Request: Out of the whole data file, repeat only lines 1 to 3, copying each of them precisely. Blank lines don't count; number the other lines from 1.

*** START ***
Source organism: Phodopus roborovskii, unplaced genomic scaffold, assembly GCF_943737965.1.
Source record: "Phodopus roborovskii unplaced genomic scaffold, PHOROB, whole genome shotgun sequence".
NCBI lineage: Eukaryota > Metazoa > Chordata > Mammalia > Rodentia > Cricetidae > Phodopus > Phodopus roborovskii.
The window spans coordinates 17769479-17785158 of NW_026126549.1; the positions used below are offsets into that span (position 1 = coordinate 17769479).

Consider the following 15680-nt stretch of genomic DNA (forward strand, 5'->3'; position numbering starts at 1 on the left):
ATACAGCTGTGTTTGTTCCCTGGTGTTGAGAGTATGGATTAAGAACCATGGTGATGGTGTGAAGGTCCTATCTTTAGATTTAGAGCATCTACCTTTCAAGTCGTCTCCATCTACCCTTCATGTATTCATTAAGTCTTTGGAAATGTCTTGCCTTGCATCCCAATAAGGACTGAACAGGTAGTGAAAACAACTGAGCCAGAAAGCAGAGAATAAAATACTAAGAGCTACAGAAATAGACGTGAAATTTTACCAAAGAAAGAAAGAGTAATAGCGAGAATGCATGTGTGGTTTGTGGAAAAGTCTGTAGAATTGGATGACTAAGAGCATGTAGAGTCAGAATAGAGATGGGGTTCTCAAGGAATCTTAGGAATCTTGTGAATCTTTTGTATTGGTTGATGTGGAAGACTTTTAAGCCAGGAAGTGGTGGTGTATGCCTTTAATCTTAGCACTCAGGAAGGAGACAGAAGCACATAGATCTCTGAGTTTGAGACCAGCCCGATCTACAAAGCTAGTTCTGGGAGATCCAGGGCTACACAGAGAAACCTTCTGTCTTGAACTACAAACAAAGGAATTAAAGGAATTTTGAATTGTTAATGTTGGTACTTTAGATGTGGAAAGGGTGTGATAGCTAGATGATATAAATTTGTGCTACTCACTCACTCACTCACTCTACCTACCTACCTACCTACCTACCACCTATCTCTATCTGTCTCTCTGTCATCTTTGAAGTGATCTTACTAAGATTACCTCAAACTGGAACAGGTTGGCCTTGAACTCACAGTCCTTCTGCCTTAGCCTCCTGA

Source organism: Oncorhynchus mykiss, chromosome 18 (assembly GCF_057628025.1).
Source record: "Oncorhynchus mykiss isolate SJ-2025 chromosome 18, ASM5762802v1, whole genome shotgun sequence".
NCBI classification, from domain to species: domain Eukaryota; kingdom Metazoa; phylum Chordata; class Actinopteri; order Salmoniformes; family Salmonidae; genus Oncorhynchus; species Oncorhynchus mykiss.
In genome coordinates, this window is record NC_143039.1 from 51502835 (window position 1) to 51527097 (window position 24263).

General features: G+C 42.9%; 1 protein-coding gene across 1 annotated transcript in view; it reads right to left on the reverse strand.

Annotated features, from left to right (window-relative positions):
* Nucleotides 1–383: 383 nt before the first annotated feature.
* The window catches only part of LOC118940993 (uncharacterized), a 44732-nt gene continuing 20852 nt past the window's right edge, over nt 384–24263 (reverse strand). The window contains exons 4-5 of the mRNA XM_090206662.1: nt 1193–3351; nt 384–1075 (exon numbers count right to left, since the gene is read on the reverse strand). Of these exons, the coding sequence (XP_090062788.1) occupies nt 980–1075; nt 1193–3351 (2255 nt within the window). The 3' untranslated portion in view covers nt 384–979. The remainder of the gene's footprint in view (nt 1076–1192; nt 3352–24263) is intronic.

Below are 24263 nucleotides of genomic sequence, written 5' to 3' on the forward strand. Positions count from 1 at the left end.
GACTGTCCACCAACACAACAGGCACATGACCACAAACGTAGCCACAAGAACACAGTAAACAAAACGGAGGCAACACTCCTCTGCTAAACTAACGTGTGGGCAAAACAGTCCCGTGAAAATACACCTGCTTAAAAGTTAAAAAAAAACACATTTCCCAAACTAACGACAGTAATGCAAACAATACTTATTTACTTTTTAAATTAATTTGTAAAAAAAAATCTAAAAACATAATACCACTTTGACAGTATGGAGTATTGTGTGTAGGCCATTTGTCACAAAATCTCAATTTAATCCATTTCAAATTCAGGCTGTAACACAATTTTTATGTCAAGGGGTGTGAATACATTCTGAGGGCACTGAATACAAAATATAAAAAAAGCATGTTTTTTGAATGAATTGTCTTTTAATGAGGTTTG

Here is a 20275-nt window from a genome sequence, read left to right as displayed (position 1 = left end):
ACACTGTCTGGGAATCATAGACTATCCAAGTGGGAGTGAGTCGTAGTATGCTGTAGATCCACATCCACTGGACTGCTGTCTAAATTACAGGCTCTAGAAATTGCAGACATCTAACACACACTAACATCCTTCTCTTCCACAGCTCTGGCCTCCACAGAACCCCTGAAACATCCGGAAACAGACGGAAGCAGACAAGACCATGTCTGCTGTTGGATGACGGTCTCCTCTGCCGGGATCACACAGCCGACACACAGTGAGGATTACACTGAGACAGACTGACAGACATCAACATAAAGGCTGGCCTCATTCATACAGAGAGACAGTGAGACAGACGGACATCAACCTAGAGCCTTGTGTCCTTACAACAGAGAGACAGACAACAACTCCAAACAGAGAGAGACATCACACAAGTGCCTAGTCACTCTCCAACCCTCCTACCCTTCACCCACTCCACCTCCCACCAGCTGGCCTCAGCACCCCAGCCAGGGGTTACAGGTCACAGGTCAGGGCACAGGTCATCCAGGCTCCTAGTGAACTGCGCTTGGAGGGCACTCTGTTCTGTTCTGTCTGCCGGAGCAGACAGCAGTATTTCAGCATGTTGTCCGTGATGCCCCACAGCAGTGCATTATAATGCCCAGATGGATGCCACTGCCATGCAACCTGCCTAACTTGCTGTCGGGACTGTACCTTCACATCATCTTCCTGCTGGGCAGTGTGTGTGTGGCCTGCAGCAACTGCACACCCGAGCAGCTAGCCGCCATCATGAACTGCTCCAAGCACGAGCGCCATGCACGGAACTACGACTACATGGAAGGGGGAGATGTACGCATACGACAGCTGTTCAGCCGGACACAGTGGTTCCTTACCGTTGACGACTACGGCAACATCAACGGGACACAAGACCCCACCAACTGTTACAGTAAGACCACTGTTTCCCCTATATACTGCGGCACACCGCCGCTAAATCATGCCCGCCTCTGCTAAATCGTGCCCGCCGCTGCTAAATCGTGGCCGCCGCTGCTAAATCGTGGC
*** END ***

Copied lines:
Source organism: Phodopus roborovskii, unplaced genomic scaffold, assembly GCF_943737965.1.
Source record: "Phodopus roborovskii unplaced genomic scaffold, PHOROB, whole genome shotgun sequence".
NCBI lineage: Eukaryota > Metazoa > Chordata > Mammalia > Rodentia > Cricetidae > Phodopus > Phodopus roborovskii.